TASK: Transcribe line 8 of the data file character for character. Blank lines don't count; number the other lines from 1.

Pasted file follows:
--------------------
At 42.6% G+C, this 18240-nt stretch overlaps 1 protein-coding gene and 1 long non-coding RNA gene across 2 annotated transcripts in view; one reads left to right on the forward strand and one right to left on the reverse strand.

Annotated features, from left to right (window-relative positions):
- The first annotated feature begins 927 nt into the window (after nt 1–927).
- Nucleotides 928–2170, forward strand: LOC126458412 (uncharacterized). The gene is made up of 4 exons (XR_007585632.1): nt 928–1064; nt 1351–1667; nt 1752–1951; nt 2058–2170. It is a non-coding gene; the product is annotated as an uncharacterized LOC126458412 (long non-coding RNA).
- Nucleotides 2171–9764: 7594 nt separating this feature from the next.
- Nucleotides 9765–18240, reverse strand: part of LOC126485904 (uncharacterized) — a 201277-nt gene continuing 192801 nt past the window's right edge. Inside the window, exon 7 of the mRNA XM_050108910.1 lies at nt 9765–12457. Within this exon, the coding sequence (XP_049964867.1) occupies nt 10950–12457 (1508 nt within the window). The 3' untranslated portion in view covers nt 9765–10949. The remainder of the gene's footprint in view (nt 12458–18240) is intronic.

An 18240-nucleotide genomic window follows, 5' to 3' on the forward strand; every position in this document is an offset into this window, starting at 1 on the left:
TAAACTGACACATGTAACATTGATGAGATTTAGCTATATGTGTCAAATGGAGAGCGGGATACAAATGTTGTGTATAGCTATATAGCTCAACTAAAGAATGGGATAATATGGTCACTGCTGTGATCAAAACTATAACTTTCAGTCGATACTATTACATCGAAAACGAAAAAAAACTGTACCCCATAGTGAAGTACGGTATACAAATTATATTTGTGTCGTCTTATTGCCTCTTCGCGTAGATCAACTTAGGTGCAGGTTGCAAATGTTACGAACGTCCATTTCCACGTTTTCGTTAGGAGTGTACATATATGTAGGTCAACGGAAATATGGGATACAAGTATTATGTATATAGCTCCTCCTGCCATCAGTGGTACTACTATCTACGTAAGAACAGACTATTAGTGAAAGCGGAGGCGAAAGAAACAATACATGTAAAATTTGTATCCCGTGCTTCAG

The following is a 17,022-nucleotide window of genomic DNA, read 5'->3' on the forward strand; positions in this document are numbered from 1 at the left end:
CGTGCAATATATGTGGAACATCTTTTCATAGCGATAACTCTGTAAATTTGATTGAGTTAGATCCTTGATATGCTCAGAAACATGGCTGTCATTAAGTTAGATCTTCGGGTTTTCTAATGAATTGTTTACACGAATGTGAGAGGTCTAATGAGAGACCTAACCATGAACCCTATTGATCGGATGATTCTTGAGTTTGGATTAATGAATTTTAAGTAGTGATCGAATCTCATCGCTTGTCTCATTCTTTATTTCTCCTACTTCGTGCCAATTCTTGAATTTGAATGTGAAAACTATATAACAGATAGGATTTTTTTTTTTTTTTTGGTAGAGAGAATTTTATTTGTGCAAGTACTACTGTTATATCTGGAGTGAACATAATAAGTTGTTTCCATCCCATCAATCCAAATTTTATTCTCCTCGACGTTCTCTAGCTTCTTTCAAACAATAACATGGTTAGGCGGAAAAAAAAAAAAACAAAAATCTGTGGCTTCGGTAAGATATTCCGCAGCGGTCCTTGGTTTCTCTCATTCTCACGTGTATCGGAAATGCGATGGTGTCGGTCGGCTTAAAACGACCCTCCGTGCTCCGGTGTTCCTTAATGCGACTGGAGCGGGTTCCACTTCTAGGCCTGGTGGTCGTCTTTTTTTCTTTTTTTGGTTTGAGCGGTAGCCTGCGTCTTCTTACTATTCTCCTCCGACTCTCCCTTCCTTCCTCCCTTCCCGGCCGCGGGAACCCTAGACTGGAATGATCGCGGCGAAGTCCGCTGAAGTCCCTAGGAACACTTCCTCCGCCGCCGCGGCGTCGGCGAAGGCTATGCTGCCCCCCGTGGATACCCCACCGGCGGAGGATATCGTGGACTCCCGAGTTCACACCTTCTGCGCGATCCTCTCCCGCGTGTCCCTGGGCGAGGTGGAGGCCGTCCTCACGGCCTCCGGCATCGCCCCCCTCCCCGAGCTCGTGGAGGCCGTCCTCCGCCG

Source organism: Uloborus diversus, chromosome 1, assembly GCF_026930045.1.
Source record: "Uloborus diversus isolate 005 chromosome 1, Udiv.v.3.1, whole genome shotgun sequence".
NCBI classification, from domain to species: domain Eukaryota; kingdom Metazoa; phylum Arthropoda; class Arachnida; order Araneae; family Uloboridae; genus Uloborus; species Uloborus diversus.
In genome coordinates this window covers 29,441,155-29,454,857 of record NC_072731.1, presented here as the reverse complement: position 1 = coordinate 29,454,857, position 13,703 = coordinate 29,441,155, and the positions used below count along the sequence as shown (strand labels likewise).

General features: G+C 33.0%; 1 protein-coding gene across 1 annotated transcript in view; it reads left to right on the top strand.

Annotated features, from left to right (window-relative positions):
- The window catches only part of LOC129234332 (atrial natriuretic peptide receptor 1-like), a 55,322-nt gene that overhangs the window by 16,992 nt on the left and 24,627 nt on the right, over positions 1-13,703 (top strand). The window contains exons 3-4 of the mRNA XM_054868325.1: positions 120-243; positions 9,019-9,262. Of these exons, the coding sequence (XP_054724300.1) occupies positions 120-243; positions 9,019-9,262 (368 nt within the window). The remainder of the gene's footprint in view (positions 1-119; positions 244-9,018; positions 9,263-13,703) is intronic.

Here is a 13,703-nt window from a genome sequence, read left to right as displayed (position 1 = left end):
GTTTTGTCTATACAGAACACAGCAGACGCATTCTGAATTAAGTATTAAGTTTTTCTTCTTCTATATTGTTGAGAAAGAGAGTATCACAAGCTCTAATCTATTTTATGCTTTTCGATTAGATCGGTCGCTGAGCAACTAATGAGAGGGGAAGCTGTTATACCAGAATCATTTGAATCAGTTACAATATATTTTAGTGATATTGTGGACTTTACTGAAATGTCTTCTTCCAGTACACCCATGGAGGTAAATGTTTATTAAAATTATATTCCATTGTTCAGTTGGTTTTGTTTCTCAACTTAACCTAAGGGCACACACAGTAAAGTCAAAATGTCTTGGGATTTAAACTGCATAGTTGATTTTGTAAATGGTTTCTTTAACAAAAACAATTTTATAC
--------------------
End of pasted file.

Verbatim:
TAAACTGACACATGTAACATTGATGAGATTTAGCTATATGTGTCAAATGGAGAGCGGGATACAAATGTTGTGTATAGCTATATAGCTCAACTAAAGAATGGGATAATATGGTCACTGCTGTGATCAAAACTATAACTTTCAGTCGATACTATTACATCGAAAACGAAAAAAAACTGTACCCCATAGTGAAGTACGGTATACAAATTATATTTGTGTCGTCTTATTGCCTCTTCGCGTAGATCAACTTAGGTGCAGGTTGCAAATGTTACGAACGTCCATTTCCACGTTTTCGTTAGGAGTGTACATATATGTAGGTCAACGGAAATATGGGATACAAGTATTATGTATATAGCTCCTCCTGCCATCAGTGGTACTACTATCTACGTAAGAACAGACTATTAGTGAAAGCGGAGGCGAAAGAAACAATACATGTAAAATTTGTATCCCGTGCTTCAG